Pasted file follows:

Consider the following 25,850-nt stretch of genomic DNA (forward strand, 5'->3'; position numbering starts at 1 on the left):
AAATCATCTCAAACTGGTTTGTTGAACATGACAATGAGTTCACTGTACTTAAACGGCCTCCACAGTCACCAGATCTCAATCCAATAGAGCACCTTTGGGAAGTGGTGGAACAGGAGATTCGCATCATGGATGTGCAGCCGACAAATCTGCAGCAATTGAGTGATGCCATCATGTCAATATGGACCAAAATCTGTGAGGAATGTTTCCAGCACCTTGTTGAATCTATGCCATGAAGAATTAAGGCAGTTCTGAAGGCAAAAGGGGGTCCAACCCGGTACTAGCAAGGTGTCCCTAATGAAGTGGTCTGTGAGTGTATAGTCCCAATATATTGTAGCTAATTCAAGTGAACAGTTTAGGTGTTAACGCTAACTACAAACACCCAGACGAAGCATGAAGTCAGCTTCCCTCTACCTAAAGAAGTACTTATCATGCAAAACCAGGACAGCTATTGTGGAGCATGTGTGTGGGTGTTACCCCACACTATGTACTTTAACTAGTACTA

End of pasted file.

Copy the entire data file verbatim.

Consider the following 25,850-nt stretch of genomic DNA (forward strand, 5'->3'; position numbering starts at 1 on the left):
AAATCATCTCAAACTGGTTTGTTGAACATGACAATGAGTTCACTGTACTTAAACGGCCTCCACAGTCACCAGATCTCAATCCAATAGAGCACCTTTGGGAAGTGGTGGAACAGGAGATTCGCATCATGGATGTGCAGCCGACAAATCTGCAGCAATTGAGTGATGCCATCATGTCAATATGGACCAAAATCTGTGAGGAATGTTTCCAGCACCTTGTTGAATCTATGCCATGAAGAATTAAGGCAGTTCTGAAGGCAAAAGGGGGTCCAACCCGGTACTAGCAAGGTGTCCCTAATGAAGTGGTCTGTGAGTGTATAGTCCCAATATATTGTAGCTAATTCAAGTGAACAGTTTAGGTGTTAACGCTAACTACAAACACCCAGACGAAGCATGAAGTCAGCTTCCCTCTACCTAAAGAAGTACTTATCATGCAAAACCAGGACAGCTATTGTGGAGCATGTGTGTGGGTGTTACCCCACACTATGTACTTTAACTAGTACTA